Do not flush medications down the toilet or pour them into a drain unless instructed to do so. Properly discard this product when it is expired or no longer needed. Consult your pharmacist or local waste disposal company for more details about how to safely discard your product.
The effects of some drugs can change if you take other drugs or herbal products at the same time. This can increase your risk for serious side effects or may cause your medications not to work correctly. These drug interactions are possible, but do not always occur. Your doctor or pharmacist can often prevent or manage interactions by changing how you use your medications or by close monitoring.
To help your doctor or pharmacist give you the best care, be sure to tell your doctor or pharmacist about all the products you use (including prescription drugs, nonprescription drugs, and herbal products) before starting treatment with this product. While using this product, do not start, stop, or change the dosage of any other medicines you are using without your doctor's approval.
Keep a list of all the products you use. Share the list with your doctor and pharmacist to reduce your risk for serious medication problems.
If someone has overdosed and has serious symptoms such as passing out or trouble breathing, call 911. Otherwise, call a poison control center right away. US residents can call their local poison control center at 1-800-222-1222. Canada residents can call a provincial poison control center.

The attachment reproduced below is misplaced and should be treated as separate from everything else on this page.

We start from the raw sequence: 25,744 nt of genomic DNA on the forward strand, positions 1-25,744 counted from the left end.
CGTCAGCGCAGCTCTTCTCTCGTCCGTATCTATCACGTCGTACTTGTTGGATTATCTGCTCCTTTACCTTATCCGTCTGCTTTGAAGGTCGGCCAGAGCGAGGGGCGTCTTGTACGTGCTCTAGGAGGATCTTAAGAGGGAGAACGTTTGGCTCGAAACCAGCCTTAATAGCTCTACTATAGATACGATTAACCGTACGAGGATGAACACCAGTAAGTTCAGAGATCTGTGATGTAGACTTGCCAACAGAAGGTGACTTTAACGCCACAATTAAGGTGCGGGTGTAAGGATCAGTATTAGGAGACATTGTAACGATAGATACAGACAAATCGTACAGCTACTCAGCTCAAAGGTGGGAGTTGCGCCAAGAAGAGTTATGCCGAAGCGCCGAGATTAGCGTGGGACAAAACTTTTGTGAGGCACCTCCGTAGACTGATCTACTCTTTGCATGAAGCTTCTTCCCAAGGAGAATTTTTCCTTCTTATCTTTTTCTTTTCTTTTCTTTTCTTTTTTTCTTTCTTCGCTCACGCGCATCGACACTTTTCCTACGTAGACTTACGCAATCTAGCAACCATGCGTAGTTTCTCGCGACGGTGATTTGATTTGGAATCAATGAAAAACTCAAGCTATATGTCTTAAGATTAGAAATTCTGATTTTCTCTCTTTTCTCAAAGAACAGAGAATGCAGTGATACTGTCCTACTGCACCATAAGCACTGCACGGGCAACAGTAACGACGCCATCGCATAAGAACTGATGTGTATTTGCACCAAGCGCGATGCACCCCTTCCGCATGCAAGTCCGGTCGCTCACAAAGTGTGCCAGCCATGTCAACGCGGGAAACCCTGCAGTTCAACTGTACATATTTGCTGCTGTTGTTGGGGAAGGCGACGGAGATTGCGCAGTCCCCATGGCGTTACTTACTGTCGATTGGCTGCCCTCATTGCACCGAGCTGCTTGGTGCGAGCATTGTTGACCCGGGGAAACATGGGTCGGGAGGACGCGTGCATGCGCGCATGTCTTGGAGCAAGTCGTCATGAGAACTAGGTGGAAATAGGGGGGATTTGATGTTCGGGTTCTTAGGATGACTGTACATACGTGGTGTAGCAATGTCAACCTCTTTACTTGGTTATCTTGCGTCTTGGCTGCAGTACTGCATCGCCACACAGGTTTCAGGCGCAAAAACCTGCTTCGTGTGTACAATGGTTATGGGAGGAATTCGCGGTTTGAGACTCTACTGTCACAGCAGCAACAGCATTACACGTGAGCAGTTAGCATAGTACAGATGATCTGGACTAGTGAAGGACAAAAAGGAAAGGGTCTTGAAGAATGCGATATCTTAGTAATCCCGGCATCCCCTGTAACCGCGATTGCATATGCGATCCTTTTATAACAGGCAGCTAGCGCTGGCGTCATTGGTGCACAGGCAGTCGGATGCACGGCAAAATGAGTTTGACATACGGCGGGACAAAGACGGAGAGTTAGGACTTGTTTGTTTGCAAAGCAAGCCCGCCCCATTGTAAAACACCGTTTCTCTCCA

If you miss a dose, use it as soon as you remember. Use the remaining doses for that day at evenly spaced intervals. Do not double the dose to catch up.
Do not share this medication with others.
Learn to use a peak flow meter, use it daily, and promptly report worsening asthma (such as readings in the yellow/red range, increased use of quick-relief inhalers).
Avoid substances that can worsen breathing problems by causing irritation or allergic reaction, such as smoke, pollen, pet dander, dust, and mold.
Because the flu virus can worsen breathing problems, ask your doctor or pharmacist if you should have a flu shot every year.
Selected from the Licensed Solutions data included with permission and copyrighted by FDB, inc., 2014. This copyrighted material has been downloaded and Licensed data provider and is not for distribution in professional healthcare settings. This information is generalized and not intended as specific medical advice. Consult your healthcare professional before taking any drug or commencing or discontinuing any course of treatment.